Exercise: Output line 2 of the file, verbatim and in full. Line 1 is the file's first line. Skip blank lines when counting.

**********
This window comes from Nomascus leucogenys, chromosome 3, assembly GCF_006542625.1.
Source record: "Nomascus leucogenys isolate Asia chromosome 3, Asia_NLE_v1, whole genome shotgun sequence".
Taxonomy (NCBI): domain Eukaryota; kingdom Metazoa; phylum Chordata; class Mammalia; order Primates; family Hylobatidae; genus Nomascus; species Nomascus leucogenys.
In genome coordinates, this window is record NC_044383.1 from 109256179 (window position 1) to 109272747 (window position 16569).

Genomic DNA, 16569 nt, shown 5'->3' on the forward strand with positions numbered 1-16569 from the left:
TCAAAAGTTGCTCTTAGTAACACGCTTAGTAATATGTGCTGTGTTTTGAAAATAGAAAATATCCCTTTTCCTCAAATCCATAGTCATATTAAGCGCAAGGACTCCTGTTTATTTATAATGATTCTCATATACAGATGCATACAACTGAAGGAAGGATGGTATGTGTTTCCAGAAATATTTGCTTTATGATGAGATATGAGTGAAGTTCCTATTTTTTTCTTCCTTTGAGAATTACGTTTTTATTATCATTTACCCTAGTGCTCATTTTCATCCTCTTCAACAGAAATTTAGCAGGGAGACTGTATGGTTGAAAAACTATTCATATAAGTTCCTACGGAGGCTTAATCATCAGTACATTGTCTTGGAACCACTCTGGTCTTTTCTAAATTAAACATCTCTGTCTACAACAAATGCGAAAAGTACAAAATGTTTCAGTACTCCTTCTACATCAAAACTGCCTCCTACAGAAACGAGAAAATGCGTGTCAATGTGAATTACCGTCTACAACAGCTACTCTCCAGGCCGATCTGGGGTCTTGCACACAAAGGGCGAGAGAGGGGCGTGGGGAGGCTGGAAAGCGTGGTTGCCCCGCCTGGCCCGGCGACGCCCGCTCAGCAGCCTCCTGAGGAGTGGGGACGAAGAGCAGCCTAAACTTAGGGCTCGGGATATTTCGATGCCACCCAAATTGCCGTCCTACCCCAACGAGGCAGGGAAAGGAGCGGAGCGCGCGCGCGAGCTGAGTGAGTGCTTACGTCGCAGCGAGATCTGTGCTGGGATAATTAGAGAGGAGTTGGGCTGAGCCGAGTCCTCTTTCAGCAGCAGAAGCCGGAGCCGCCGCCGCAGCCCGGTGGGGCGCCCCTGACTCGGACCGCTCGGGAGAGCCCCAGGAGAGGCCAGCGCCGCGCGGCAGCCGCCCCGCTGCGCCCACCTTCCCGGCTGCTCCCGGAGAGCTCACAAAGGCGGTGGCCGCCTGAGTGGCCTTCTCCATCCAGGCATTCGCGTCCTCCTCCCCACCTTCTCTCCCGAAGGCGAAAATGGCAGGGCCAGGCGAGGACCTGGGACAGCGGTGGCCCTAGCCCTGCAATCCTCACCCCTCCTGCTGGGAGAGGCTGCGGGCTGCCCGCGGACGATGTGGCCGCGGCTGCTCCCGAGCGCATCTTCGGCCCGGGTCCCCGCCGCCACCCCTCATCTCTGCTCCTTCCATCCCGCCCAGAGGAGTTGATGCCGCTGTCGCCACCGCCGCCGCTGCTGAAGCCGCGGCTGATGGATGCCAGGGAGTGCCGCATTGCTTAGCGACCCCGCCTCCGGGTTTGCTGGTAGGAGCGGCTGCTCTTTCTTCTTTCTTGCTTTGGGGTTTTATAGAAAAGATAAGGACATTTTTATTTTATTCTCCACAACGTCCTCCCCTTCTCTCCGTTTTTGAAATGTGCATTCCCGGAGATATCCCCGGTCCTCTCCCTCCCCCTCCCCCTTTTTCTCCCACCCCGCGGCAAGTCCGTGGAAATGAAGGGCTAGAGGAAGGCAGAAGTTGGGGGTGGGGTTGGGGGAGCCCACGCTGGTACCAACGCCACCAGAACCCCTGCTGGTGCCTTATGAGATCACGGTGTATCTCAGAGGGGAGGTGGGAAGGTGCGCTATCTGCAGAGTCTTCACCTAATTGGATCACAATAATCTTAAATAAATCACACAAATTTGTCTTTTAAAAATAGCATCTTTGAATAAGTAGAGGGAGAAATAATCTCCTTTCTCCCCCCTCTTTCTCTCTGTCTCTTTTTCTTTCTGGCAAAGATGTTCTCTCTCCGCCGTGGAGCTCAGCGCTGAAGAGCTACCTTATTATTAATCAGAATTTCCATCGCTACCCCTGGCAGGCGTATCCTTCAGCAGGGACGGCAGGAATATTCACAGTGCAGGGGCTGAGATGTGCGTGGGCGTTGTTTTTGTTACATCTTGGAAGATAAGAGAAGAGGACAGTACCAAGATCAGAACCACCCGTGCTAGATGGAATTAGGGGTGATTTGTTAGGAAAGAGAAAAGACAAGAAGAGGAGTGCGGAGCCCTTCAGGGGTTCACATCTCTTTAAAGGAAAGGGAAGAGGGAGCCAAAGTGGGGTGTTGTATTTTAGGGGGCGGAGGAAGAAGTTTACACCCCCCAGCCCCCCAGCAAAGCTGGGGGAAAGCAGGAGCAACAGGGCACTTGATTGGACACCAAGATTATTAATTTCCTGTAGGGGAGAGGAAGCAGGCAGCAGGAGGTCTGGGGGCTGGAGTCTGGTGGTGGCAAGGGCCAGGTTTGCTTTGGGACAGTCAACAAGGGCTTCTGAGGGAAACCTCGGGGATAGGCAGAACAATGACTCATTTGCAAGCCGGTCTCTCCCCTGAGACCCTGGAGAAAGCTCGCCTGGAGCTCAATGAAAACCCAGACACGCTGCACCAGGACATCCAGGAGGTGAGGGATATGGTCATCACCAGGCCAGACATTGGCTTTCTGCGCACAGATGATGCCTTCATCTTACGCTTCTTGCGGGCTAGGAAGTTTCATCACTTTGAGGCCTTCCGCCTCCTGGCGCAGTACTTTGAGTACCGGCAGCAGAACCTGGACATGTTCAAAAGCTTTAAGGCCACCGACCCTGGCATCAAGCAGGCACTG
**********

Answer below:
Source record: "Nomascus leucogenys isolate Asia chromosome 3, Asia_NLE_v1, whole genome shotgun sequence".